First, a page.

Through the CFC community, the Olsens began their journey towards their own spiritual awakenings and healing. It was evident through Theodore’s eyes how much life he received from having a supportive Christ-centred community, “I love the people [in CFC]. We are like a bigger family. I can be myself with them. Being able to share my struggles lifts my burdens and strengthens me.”

Gerard and Wendy also joined CFC, and being in a praying community gave them focus, priority and structure to grow their young family and helped them to be more rooted in their faith. “Families really need each other. Yes, the programmes are good but you also need to live out your family life in a community. It is an active lifestyle,” Wendy emphasised.

To the Lims, family spirituality involves everyone in the family. “When we joined, CFC was only six years old. We were a very small community and had to do everything. By providence, our kids were looking and watching us. Our son helped us set up chairs for the prayer meetings. Those were formative years. We were the first catechists and models [to our children]. What we could not teach in a formal manner, we showed by example.”

Gererd and Wendy
Gerard and Wendy, who have been married 28 years, credit their CFC community for helping them to be more rooted in their faith.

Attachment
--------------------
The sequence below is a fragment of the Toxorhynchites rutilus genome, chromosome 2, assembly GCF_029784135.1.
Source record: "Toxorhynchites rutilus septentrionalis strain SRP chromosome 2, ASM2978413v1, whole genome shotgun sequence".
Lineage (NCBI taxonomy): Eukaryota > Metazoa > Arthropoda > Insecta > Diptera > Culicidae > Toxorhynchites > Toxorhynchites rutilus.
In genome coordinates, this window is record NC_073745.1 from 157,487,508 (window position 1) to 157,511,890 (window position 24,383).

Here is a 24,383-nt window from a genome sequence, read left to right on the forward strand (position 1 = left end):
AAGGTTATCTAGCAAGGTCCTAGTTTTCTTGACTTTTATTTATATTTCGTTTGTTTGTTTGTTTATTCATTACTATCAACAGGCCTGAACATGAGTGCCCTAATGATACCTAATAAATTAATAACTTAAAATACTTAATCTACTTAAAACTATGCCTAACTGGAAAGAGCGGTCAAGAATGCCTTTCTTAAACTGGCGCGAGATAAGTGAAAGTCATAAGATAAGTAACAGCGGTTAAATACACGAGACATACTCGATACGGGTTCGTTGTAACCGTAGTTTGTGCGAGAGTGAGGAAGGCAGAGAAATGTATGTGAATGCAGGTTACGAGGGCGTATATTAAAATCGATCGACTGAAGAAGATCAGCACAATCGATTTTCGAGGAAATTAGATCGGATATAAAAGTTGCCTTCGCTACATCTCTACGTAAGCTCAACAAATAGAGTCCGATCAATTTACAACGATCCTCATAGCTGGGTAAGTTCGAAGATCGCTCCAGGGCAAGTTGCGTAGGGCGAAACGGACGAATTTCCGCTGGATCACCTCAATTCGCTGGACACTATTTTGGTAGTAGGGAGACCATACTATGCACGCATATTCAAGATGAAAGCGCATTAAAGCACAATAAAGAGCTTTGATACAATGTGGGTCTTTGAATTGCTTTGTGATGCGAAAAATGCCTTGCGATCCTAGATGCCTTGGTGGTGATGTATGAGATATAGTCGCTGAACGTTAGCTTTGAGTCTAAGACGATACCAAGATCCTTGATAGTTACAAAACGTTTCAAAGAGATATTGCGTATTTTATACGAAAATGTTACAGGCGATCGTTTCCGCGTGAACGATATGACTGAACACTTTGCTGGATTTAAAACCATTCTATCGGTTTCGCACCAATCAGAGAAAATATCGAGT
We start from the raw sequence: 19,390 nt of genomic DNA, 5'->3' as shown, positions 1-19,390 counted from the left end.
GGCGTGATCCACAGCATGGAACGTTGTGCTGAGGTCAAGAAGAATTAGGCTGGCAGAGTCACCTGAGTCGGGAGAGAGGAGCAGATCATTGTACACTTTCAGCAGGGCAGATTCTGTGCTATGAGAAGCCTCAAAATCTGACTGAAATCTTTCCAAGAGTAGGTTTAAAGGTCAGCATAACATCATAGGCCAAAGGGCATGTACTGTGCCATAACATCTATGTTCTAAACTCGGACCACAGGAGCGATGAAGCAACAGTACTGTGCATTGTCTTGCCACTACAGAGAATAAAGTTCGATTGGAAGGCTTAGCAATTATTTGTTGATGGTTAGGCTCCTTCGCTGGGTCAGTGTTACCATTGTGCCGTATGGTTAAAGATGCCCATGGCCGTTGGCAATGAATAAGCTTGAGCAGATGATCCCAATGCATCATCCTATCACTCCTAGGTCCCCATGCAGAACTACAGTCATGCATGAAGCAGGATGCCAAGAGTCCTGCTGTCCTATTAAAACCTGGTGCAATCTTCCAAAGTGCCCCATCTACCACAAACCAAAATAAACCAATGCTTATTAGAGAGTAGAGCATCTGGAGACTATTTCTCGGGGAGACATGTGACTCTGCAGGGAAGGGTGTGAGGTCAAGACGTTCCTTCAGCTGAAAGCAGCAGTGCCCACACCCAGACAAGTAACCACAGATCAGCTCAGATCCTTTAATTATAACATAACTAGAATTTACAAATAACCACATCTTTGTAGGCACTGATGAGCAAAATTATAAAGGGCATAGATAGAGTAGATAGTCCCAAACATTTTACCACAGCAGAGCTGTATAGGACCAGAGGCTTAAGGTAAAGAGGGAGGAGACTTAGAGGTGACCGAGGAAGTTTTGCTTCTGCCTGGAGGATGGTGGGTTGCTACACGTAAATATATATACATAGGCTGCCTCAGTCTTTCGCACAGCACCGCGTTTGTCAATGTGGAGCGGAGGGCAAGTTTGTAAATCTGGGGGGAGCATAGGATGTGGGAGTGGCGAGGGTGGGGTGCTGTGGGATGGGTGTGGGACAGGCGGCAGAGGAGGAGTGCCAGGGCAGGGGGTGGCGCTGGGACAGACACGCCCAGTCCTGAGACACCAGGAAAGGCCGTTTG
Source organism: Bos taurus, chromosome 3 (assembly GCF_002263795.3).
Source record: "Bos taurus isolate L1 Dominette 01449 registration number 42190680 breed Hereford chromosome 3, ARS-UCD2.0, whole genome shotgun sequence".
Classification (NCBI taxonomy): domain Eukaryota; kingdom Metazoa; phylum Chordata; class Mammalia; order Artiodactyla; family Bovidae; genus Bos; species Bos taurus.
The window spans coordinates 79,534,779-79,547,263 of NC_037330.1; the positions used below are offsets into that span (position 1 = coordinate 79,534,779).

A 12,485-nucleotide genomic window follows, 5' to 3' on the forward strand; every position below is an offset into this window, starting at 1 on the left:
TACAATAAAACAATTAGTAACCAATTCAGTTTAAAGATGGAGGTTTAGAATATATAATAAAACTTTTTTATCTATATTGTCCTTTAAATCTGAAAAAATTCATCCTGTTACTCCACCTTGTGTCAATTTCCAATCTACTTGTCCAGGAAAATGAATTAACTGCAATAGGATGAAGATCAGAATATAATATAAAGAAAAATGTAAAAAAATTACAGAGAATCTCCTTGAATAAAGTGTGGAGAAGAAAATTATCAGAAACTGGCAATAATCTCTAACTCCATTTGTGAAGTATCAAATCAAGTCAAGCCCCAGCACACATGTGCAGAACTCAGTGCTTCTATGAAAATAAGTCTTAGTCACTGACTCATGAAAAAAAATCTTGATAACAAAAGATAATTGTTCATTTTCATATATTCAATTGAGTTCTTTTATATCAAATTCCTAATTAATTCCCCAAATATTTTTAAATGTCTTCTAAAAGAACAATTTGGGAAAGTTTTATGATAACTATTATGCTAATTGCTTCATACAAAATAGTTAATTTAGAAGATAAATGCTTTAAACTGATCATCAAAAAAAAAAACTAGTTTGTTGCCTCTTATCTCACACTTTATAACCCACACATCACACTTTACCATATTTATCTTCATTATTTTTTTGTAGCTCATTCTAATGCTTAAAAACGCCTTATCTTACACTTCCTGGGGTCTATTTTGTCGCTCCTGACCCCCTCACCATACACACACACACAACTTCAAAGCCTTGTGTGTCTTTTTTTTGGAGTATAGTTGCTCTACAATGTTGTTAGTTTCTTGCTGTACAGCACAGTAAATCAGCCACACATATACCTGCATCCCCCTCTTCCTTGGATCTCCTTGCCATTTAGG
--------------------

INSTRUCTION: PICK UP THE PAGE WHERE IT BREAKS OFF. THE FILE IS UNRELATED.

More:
Where to Start

Blown away by the testimonies shared by both couples during the two-hour interview, we eagerly pressed them for practical tips to bring about this transformation in our own families.

Gerard and Wendy smiled and said simply, “Desire [comes] first. When you recognise the need for infusing spirituality in life, you’ll start doing things to bring about conversion. Do you see the value of marriage and that there could be a richer, more wholesome family life? If not, then there is no point.”

As for Theodore and Ramona, they believe there is no better way than to be “walking testimonies” to encourage other families to infuse spirituality into their family life. “I think it is the witnessing. They [other families] need to see it in people’s lives. When they see a Christ-centred couple, the concrete actions they do, the love and respect, they will understand who God is. Then that is the best advertisement.” Theodore and Ramona encourage couples to be connected with their parish community through a ministry or programme. “Come, taste and see, how good our God can be.”

“Families, become what you are” was the phrase that rang in our heads as we parted ways that night. There was so much love, life and joy radiating from both couples in the evening we spent with them. Truly, as St John Paul II proclaimed in article 17 of Familiaris Consortio, when families realise the vision that God has for them and act accordingly, the world will be transformed, one family at a time.

7 habits of Catholic Families


The joy of love pope Francis  
Photo by CTS Books